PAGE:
Business

Terminal Operator Identifies Causes of Cargo Clearance Delays at the Ports

A Lagos-based terminal operator, Princess Victoria Haastrup, has identified inconsistent government policies, improper documentation by port users and under-declaration by importers as factors hampering service delivery at the nation’s seaports.
 
Haastrup, who is also the Chairman, Seaports Terminal Operators of Association of Nigeria (STOAN), stated this at a one-day roundtable discussion on cargo exposure to risks of damage, loss and delay at Nigerian ports and terminals organised by the Cargo Defence Fund (CDF) of the Nigerian Shippers’ Council (NSC).
 
She also said that most of the vessels bringing cargo into Nigeria are old and often their gears develop problems during discharge operation, adding that improper cargo storage system and poor packaging of cargo especially those arriving Nigeria from other third world countries contribute to cargo damage.
 
She said: “Under-declaration is also part of the reasons why cargoes are damaged. A situation where an importer declares a container that weighs 60 tons as 50 tons and you as terminal operator deploys a 50-ton capacity equipment to lift a 60-ton container, what do you expect if not cargo damage?”
 
She revealed that some importers whose goods were discharged in November 2013 under the old destination inspection (DI) scheme handled by service providers were yet to take delivery of their cargoes.
 
The STOAN Chairman averred that such anomalies do not only create delays in the cargo logistics chain and but are also recipes for port congestion.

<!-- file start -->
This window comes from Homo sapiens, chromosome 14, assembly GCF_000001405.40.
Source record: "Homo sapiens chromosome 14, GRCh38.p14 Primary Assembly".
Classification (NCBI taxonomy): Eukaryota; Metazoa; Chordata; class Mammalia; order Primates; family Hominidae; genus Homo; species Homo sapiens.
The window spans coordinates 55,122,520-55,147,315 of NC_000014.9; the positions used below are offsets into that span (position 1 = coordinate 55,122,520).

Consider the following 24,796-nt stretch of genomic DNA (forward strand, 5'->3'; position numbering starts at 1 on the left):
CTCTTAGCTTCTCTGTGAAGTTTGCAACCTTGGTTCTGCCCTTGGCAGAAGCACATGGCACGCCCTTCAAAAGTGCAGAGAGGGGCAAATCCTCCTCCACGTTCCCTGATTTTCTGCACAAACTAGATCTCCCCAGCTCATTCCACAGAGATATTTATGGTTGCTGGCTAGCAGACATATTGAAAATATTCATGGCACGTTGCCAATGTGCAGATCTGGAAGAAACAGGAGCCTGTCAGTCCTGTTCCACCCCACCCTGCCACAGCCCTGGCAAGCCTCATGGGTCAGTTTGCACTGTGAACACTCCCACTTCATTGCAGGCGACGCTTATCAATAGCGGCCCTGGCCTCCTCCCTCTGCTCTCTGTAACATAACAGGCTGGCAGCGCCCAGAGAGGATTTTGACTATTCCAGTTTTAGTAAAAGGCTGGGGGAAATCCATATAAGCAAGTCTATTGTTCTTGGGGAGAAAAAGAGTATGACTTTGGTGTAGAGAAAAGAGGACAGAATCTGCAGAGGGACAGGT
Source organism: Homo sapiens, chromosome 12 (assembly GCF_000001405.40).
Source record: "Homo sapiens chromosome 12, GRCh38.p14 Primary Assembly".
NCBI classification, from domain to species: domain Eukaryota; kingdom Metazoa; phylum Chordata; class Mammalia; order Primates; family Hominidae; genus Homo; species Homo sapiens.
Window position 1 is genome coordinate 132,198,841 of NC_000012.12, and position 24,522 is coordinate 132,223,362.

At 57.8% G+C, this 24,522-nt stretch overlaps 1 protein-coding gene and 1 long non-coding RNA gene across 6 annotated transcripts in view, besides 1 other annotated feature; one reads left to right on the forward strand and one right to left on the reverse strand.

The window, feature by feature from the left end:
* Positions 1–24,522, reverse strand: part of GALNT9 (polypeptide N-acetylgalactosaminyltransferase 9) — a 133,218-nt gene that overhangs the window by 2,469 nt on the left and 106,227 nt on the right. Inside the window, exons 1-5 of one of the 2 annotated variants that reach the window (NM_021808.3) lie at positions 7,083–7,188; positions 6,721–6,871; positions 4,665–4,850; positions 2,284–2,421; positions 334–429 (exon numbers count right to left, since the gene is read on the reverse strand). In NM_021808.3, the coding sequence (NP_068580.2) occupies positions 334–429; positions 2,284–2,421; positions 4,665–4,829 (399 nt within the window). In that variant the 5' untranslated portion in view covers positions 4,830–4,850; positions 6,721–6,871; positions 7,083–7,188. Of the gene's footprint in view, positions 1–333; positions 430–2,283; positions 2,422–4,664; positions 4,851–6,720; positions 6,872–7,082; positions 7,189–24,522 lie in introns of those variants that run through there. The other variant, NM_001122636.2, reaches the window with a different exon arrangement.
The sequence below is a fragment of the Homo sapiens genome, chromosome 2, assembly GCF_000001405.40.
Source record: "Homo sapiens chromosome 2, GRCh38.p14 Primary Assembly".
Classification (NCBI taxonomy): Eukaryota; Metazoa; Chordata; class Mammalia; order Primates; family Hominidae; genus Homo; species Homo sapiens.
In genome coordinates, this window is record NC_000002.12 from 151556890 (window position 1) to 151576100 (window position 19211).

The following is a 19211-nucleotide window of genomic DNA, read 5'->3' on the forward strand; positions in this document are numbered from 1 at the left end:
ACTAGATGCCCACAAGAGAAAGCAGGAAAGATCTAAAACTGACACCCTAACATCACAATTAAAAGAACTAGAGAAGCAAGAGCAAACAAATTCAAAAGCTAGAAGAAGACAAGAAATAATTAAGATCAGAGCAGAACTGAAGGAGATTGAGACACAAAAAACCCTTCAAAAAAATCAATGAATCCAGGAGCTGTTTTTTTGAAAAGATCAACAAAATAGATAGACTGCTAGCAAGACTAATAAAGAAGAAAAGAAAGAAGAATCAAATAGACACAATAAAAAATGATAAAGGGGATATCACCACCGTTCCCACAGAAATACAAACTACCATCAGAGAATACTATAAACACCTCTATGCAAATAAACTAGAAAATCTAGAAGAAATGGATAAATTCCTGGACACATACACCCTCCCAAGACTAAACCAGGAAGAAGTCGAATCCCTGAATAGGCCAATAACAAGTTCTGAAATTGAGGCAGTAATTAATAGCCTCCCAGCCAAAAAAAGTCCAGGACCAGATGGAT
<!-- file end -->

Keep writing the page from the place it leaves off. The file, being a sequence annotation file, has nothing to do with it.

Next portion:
“Importers who imported goods after Customs changed from Risk Assessment Report (RAR) to Pre-Arrival Assessment Reports (PAAR) still have their cargoes in the terminals and it was recently the Comptroller General of Customs gave additional two weeks for the cargoes to be cleared,” she pointed out.
 
She called on the harmonisation of ship inspection procedures by government agencies at the port in order to minimise vessel delays and reduce the cost of doing business.
 
Haastrup tasked importers and agents to embrace genuine declaration and support the Nigeria Customs Service to achieve fast cargo clearance on the platform of the Nigeria Trade Hub and the PAAR scheme.
 
Stakeholders in the maritime sector of the economy, especially port users, have often expressed dismay over the delay in the cargo clearance process in the nation’s seaports, airports and international borders.
 
They said the delay was one of the reasons why the World Bank have adjudged Nigeria as one of the toughest place to do business as the delay leads to the payment of demurrage running into several millions of naira.

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